I use Gentoo, if your linux experience is limited, though, don't use it because you may struggle to install it and it seems like you don't want that... But I use fluxbox and find it good, largely because it is quite popular on gentoo and there is a lot of support for doing things with it.

As far as connecting to the Windows Printer goes, that's an issue with properly configured CUPS and samba, I think... I've never tried to do it. If Xandros handles it fine then stick with Xandros because you might find it a pain to do by yourself. Simply get fluxbox, xfce, windowmaker, icewm or whatever installed and you can choose it from the 'session' menu in the login screen if it's GDM or KDM (not sure about xdm but I'm pretty sure xandros doesn't use that...)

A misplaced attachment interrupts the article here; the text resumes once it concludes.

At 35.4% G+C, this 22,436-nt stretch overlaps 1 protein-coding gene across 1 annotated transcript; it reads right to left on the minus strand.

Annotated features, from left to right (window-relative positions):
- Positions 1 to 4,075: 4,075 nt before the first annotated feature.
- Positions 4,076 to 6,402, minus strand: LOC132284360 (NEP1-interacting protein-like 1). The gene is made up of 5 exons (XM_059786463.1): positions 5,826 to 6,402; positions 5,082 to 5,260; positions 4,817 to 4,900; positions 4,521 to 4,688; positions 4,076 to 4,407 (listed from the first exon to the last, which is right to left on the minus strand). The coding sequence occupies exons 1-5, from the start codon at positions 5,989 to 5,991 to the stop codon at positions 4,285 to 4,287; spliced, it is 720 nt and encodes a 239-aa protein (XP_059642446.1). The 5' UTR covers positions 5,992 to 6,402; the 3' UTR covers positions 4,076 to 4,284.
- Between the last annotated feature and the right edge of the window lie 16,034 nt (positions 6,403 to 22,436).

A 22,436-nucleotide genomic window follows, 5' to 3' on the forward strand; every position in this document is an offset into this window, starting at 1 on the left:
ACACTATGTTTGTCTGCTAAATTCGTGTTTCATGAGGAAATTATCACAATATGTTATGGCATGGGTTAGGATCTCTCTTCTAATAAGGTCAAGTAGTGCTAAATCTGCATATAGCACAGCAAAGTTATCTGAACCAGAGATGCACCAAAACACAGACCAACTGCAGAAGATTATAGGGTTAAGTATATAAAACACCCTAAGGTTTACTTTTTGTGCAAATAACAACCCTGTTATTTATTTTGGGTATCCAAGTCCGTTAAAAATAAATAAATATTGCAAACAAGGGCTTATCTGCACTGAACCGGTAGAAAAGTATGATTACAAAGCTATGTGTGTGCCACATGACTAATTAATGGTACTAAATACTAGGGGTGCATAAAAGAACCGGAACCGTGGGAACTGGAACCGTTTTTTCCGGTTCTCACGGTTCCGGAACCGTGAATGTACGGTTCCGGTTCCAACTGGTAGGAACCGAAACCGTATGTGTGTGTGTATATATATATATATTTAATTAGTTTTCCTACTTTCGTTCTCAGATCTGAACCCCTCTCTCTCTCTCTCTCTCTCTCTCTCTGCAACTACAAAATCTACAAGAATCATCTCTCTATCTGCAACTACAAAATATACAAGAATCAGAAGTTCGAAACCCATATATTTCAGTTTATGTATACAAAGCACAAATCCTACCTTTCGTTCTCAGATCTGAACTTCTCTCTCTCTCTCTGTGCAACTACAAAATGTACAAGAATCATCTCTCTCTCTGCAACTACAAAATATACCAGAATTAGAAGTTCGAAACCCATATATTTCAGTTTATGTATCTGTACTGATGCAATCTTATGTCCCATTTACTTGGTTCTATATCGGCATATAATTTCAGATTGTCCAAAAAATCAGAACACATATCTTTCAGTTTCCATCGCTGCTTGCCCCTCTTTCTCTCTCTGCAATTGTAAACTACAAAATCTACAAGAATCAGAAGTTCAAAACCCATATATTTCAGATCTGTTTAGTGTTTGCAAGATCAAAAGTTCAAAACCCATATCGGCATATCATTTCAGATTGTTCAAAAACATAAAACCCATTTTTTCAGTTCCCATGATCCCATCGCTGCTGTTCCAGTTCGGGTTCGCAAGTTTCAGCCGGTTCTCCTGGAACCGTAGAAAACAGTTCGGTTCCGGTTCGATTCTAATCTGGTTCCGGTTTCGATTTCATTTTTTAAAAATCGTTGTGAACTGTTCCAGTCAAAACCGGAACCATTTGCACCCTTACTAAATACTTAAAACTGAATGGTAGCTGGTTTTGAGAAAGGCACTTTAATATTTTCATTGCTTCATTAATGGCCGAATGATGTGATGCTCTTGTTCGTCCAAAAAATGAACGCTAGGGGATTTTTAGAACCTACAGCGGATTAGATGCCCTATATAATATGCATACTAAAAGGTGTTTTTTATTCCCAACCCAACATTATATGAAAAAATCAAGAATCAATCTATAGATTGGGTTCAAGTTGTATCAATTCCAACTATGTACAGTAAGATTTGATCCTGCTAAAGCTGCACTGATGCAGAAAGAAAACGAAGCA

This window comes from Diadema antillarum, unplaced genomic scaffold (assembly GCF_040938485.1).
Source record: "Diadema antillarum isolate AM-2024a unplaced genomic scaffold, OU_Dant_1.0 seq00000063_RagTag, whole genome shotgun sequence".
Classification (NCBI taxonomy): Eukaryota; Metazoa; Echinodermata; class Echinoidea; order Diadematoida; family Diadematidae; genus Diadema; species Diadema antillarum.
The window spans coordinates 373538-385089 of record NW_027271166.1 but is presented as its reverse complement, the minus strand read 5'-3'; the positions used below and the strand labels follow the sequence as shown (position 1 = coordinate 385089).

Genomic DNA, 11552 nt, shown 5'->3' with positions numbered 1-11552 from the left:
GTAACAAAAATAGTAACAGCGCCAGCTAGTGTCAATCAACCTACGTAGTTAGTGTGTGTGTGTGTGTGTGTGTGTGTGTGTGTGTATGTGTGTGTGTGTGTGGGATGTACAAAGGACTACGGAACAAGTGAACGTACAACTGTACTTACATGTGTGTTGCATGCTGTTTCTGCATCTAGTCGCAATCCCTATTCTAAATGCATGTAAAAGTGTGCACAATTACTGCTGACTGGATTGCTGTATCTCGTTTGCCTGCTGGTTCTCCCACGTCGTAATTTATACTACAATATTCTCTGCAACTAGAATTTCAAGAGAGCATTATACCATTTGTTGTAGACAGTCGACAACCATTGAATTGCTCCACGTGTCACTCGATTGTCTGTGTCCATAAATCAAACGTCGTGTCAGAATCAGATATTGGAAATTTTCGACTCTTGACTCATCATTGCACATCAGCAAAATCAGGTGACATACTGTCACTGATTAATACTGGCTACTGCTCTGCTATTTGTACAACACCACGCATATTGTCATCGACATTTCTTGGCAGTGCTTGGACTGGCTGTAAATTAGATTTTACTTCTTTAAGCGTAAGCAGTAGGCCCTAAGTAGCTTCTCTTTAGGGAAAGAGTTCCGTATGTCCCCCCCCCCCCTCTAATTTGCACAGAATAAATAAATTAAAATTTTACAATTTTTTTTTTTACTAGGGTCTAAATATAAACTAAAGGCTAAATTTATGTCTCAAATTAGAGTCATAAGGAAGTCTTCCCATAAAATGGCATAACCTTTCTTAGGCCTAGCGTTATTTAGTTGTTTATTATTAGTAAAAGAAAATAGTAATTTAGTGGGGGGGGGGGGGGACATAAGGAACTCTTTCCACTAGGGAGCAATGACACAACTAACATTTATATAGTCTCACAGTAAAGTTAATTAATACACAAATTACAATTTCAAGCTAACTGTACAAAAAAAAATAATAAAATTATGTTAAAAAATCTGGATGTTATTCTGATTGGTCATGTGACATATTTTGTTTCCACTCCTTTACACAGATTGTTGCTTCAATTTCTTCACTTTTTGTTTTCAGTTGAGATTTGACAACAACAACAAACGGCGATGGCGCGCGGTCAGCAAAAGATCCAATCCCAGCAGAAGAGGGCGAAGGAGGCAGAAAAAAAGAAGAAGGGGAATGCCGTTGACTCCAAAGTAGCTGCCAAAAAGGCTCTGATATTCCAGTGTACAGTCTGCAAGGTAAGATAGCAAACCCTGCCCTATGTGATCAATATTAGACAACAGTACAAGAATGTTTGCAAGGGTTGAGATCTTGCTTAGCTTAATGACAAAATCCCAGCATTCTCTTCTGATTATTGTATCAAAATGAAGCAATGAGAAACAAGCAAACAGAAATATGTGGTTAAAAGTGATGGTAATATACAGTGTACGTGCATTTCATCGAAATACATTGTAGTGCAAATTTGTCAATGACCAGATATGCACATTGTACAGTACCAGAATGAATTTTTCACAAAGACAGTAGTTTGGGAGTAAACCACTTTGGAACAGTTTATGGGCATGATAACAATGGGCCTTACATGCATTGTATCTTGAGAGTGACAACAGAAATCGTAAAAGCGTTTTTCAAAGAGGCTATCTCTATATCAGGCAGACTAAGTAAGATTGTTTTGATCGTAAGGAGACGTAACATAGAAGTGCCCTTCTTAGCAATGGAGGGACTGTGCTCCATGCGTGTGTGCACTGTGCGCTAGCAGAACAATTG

There, I've said it...
Old 12-15-2006, 09:31 AM   #15
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Registered: Apr 2005
Location: Cuba
Distribution: Debian
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xubuntu is your choice.


livecd, lxde, zenwalk